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Women Entrepreneurship: The 10 Best Pieces of Business Advice for 2019

It’s hard to believe we’re coming up on Witty Kitty’s third anniversary! It seems like yesterday when our agency was just a wee kitten—getting bottle feed to grow and extra love an attention to thrive.

It’s been an incredible journey to this point—full of exciting partnerships with inspiring health and wellness, medical, sustainability, nonprofit, and other fantastic clients. But if we told you we #wokeuplikethis and did it all on our own, we’d be big fat fibbers. To get us through the highs and lows and keep on swimming, we’ve kept our ears open for savvy advice.

Whether you own a budding small business, embark on an entrepreneurial venture, or crave inspiration for your career, this blog is for you. We hope the next 10 tips will help you along the way. They’ve sure been some of the best pieces of business advice we’ve received as women in marketing and human beings.

Top Business Advice For Entrepreneurs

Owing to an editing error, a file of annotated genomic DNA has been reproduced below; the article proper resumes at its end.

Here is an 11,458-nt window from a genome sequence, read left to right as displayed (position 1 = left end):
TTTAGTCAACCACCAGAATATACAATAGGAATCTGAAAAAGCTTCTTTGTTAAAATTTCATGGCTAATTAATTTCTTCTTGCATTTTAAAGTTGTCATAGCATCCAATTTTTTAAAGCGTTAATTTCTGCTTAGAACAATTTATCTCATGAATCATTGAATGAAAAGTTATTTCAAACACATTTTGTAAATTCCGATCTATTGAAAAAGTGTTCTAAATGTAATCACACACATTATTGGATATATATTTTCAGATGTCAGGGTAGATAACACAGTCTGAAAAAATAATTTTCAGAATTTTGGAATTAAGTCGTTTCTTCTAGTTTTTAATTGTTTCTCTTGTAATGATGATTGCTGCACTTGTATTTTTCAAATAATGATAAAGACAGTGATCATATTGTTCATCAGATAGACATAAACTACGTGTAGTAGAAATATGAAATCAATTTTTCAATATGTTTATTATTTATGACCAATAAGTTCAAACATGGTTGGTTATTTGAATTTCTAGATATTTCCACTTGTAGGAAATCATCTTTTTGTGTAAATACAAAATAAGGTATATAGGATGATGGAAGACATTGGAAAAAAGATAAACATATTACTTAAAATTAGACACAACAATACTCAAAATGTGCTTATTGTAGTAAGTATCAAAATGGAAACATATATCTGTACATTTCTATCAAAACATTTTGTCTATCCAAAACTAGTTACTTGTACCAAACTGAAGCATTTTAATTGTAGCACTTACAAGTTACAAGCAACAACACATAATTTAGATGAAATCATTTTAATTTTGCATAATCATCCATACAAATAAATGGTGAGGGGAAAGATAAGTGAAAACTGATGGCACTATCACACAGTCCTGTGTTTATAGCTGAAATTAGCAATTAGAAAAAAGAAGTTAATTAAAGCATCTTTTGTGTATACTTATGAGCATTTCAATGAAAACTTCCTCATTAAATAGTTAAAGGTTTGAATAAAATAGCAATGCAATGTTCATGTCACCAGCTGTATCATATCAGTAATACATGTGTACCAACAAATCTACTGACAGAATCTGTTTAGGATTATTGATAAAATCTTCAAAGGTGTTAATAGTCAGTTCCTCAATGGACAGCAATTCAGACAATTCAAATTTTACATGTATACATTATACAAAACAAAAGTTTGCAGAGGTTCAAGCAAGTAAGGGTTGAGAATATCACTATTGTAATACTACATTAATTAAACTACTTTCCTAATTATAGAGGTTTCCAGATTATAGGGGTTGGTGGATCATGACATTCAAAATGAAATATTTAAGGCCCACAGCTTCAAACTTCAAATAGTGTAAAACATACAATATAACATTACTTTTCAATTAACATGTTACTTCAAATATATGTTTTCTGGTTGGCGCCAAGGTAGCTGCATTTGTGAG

1. Know Your Worth

As women in business, it’s easy to get steamrolled when it comes to pay, ideas, or leadership. But confidence comes from within! Knowing your worth starts with positive self-talk and professional development. Give yourself the tools and training you need to be the best in your field. Once you have the cold hard skills and attitude to match, you’ll be able to carry yourself more confidently, pitch your business to others, and do better work for your clients.

know your worth as a woman in business: business advice
Gif cred: I Feel Pretty

2. Say No

Warren Buffet hasn’t become a bazillionaire by bending over backward for everything and everyone. In fact, he once said, “The difference between successful people and really successful people is that really successful people say no to almost everything.”